After the storm, the older baby, all he did was cry after the storm. Today, still, he cries a lot. I don’t know why he cries a lot, but like I said we had took him to the doctor to see if anything was wrong with him. Nothing was wrong with him. He just cries all the time. I guess he’s tryin’ to sense what’s going on. My son and my daughter-in-law can take responsibility for their own lives, but when you have kids involved you have to go to the extra length to stick to these kids and that’s what we’re doin’, trying to maintain. Eventually, somethin’ll break. Somethin’ll give.

I worked through a lot of temp works, but since I’ve been here they’ve been calling me for jobs in New Orleans, but I don’t have no-where to stay out there in Louisiana. I tell them if I had somewhere to stay, I’d come. After the hurricane first hit, they had a job for me for seventeen dollars an hour, but I didn’t have anywhere to stay out there. All my family was relocated.  You got to have transportation and somewhere to stay and I don’t have that because we don’t have nothing left. We lost everything.

I’m going to Workforce. It’s some kind of school that you can enroll in. It’s called Hazard Class. What it is, they teach you about hazards so you go down and go to New Orleans. It’s a forty-hour class and they have a GED program, but I don’t know how it works yet. What they say is, they give you a hazard license within forty hours. It’s free. That’s what they said. I won’t know till I get there. They say everything’s free but when you get somewhere it costs. About two months ago, I was tryin’ to get in a GED school out here. Don’t you know, it costs to get a GED out here, to go to school? You could get the home course but you would have to pay. You have to pay. And if you go to a little school, it’s so much you have to pay out here. It’s nothing really free out here. Everything costs.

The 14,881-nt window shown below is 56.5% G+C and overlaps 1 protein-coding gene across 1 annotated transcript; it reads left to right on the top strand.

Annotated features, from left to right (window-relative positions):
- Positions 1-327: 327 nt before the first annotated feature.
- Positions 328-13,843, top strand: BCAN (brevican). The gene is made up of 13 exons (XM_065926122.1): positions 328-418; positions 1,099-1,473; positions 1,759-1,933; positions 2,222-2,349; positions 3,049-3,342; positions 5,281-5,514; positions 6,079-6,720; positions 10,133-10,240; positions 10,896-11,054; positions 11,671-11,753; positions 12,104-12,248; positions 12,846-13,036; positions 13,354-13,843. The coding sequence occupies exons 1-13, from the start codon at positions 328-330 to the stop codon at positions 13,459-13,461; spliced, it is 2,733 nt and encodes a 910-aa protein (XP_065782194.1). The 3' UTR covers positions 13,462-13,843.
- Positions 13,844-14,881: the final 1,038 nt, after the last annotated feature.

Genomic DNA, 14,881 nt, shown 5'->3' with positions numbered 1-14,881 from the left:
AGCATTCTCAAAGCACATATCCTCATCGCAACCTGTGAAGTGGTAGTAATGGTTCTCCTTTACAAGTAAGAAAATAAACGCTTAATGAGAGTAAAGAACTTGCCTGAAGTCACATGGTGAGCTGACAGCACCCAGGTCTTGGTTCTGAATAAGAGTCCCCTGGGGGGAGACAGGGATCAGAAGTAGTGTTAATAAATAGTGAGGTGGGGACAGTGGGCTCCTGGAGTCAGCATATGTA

I feel so many things that they did to people wasn’t fair. I’m speakin’ of FEMA. It wasn’t fair what they did to some people because the people who they did give money to, some of them people never had a house, never had a job, never owned no property or anything. And that’s the ones who got everything. People who worked, had things before the storm, they can’t get anything. We didn’t get nothin’. We haven’t got anything from FEMA. The only thing we got was from Red Cross.

So now I’m struggling to start over again in another state, where it’s pretty hard for me right now ’cause of my past. In this state, your past’ll hurt you. They don’t care what your present is, how you’re striving to better yourself. They look at your past. They judge you by your past, so it’s been quite hard here for me.

The little I did accomplish, I lost it. Just in a moment, in the blink of an eye I lost it. And you know, you feel good about yourself when you change your life and do something. That’s why I felt good about myself: ’cause I was doin’ somethin’ with myself. I was getting my life back in order, the mess I had made of it. So I was gettin’ it back in order.

“In ten years, I’m seein’ myself as ownin’ a house. I see myself as prosperin’. I see myself as being a great, successful, black business owner.”

But see, I’m not gonna give up, I’m’a keep going ’cause see, some things’ll set you back, but I’m not gonna let that set me back. It will take time but you can’t depend on nobody to do it for you. You have to do it for yourself if you plan on getting ahead. In ten years, I’m seein’ myself as ownin’ a house. I see myself as prosperin’. I see myself as being a great, successful, black business owner. I believe that in my heart. I want to go to school for catering. Culinary arts. I love to cook. I love Cajun food. I’m not really a baker, but I can cook.